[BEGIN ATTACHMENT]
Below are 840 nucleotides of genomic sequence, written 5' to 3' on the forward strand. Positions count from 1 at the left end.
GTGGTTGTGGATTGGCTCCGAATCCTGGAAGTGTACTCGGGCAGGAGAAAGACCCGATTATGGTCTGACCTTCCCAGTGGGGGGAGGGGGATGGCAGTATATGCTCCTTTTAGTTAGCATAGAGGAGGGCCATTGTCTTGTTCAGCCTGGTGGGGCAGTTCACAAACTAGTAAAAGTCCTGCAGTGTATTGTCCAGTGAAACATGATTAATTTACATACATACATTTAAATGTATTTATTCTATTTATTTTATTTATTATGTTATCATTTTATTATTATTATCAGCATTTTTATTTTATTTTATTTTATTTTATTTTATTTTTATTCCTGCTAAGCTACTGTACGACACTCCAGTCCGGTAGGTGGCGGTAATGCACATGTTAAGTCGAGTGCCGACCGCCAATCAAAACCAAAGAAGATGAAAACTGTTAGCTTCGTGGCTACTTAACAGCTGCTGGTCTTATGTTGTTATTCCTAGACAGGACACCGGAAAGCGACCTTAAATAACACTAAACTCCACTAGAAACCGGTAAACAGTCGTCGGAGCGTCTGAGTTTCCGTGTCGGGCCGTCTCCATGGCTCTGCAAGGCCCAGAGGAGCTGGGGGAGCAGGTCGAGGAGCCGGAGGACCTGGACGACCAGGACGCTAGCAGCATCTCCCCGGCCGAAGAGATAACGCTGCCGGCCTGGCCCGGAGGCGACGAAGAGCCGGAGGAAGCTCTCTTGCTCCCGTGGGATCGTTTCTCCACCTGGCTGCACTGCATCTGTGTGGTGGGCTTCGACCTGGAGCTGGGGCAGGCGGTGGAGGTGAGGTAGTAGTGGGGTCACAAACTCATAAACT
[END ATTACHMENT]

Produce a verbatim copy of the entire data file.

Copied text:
Below are 840 nucleotides of genomic sequence, written 5' to 3' on the forward strand. Positions count from 1 at the left end.
GTGGTTGTGGATTGGCTCCGAATCCTGGAAGTGTACTCGGGCAGGAGAAAGACCCGATTATGGTCTGACCTTCCCAGTGGGGGGAGGGGGATGGCAGTATATGCTCCTTTTAGTTAGCATAGAGGAGGGCCATTGTCTTGTTCAGCCTGGTGGGGCAGTTCACAAACTAGTAAAAGTCCTGCAGTGTATTGTCCAGTGAAACATGATTAATTTACATACATACATTTAAATGTATTTATTCTATTTATTTTATTTATTATGTTATCATTTTATTATTATTATCAGCATTTTTATTTTATTTTATTTTATTTTATTTTATTTTTATTCCTGCTAAGCTACTGTACGACACTCCAGTCCGGTAGGTGGCGGTAATGCACATGTTAAGTCGAGTGCCGACCGCCAATCAAAACCAAAGAAGATGAAAACTGTTAGCTTCGTGGCTACTTAACAGCTGCTGGTCTTATGTTGTTATTCCTAGACAGGACACCGGAAAGCGACCTTAAATAACACTAAACTCCACTAGAAACCGGTAAACAGTCGTCGGAGCGTCTGAGTTTCCGTGTCGGGCCGTCTCCATGGCTCTGCAAGGCCCAGAGGAGCTGGGGGAGCAGGTCGAGGAGCCGGAGGACCTGGACGACCAGGACGCTAGCAGCATCTCCCCGGCCGAAGAGATAACGCTGCCGGCCTGGCCCGGAGGCGACGAAGAGCCGGAGGAAGCTCTCTTGCTCCCGTGGGATCGTTTCTCCACCTGGCTGCACTGCATCTGTGTGGTGGGCTTCGACCTGGAGCTGGGGCAGGCGGTGGAGGTGAGGTAGTAGTGGGGTCACAAACTCATAAACT